Long-term cost-effectiveness of donepezil for the treatment of Alzheimer's disease.Eur Arch Psychiatry Clin Neurosci 2007; 257(6):330-6EA
(Acetyl-)cholinesterase (ChE) inhibitors have been approved for the treatment of mild to moderate Alzheimer's disease (AD). However, use of ChE inhibitors is limited by budget constraints and disincentives on the side of health insurances and nursing care insurances.
To analyse under what conditions the application of the acetylcholinesterase inhibitor donepezil is favourable for the treatment of patients with AD from the perspective of health insurance and nursing care insurance companies in Germany, taking into account factors such as start and duration of treatment, duration of follow-up, drug costs, internalization of opportunity costs and varying mortality and efficacy rates.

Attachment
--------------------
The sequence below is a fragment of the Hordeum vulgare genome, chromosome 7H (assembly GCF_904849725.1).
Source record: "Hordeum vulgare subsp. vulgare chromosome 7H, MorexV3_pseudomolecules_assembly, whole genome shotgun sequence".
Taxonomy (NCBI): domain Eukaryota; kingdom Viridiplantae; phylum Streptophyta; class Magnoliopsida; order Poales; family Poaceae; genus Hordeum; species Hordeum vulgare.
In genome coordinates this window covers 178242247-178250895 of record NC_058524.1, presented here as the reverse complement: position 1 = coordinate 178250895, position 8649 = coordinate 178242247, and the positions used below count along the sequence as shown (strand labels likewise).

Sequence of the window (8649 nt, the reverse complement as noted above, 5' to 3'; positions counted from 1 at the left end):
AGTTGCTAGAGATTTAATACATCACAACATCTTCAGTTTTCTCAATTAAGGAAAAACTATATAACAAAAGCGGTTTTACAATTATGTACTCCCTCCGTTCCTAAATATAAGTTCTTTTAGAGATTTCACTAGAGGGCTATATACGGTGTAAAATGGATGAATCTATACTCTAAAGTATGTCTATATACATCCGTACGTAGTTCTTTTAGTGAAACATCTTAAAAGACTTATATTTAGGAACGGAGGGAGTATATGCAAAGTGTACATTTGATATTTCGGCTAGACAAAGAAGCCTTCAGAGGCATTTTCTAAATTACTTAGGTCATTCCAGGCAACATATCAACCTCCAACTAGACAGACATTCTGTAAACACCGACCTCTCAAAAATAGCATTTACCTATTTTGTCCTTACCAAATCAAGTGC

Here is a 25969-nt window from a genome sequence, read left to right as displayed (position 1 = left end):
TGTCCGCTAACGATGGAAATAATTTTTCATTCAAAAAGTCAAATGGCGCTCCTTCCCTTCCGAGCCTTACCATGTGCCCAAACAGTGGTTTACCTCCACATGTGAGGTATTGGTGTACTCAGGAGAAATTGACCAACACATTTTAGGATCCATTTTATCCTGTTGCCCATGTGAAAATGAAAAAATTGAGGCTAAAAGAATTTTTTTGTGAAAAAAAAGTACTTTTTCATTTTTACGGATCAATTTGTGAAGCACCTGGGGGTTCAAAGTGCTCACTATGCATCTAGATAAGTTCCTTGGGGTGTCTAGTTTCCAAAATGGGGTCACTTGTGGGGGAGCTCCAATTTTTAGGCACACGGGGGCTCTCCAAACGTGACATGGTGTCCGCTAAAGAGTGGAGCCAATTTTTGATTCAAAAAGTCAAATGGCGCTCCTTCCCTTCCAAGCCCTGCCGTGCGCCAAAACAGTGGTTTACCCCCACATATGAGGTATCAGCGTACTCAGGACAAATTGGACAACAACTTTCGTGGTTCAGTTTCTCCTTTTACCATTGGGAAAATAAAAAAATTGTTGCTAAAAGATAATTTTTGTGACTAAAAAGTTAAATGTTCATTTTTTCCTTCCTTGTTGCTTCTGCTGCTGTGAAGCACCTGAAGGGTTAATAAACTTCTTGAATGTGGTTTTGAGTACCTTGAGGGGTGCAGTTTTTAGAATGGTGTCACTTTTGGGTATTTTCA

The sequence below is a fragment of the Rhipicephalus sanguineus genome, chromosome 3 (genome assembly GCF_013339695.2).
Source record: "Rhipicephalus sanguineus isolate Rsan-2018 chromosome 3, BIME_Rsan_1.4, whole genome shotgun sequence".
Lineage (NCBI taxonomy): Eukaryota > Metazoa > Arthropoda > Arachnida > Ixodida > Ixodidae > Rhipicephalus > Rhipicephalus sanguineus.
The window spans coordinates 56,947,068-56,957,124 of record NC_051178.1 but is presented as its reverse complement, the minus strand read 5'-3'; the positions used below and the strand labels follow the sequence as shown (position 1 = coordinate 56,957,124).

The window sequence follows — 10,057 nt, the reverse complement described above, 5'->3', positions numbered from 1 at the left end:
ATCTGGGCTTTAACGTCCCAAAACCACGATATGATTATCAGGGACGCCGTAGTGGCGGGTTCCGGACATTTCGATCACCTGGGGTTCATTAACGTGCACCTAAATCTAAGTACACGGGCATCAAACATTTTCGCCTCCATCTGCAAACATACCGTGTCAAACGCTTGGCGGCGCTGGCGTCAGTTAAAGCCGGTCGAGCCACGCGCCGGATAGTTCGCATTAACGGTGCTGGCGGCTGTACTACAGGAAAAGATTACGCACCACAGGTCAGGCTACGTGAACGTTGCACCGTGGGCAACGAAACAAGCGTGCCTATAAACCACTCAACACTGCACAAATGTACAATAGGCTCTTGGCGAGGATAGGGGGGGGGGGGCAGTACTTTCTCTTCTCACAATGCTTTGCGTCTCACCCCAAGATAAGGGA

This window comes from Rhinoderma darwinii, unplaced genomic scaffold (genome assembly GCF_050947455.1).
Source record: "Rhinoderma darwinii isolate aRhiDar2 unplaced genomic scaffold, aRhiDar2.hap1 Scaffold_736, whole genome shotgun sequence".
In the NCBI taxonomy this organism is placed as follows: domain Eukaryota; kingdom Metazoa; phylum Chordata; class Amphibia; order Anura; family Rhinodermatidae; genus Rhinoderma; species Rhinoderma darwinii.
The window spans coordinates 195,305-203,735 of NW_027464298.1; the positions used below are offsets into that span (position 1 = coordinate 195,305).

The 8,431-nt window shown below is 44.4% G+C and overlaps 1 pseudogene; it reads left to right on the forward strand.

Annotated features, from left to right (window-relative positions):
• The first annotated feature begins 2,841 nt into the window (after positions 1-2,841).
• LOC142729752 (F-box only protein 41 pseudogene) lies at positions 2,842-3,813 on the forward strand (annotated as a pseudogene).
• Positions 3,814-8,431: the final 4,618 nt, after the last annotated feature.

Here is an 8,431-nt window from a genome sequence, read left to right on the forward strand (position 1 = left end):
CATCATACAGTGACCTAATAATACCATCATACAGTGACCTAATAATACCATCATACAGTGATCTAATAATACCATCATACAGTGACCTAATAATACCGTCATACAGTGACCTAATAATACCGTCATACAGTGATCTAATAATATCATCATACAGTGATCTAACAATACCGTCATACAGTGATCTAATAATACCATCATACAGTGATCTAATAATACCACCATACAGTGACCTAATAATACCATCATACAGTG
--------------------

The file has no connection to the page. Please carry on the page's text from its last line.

Transition probabilities from a Swedish study and German cost data for donepezil were merged in a Markov model to follow a cohort of patients over a period of 5-10 years. We defined a base case with 1 year treatment and follow-up over 5 years and varied treatment length, follow-up interval and cost factors in sensitivity analyses.
In the base case, the ChE inhibitor donepezil did not lead to cost savings but to a cost-effective outcome on side of health insurances and nursing care insurances. Early treatment of AD and internalization of opportunity costs (caring time devoted to patients) led to less costs per quality adjusted life years gained. However, results are very sensitive with respect to varying mortality and efficacy rates.
The application of donepezil may be cost-effective, but considerable uncertainties remain. Moreover, the way the reimbursement system in Germany is presently arranged does not support the application of ChE inhibitors.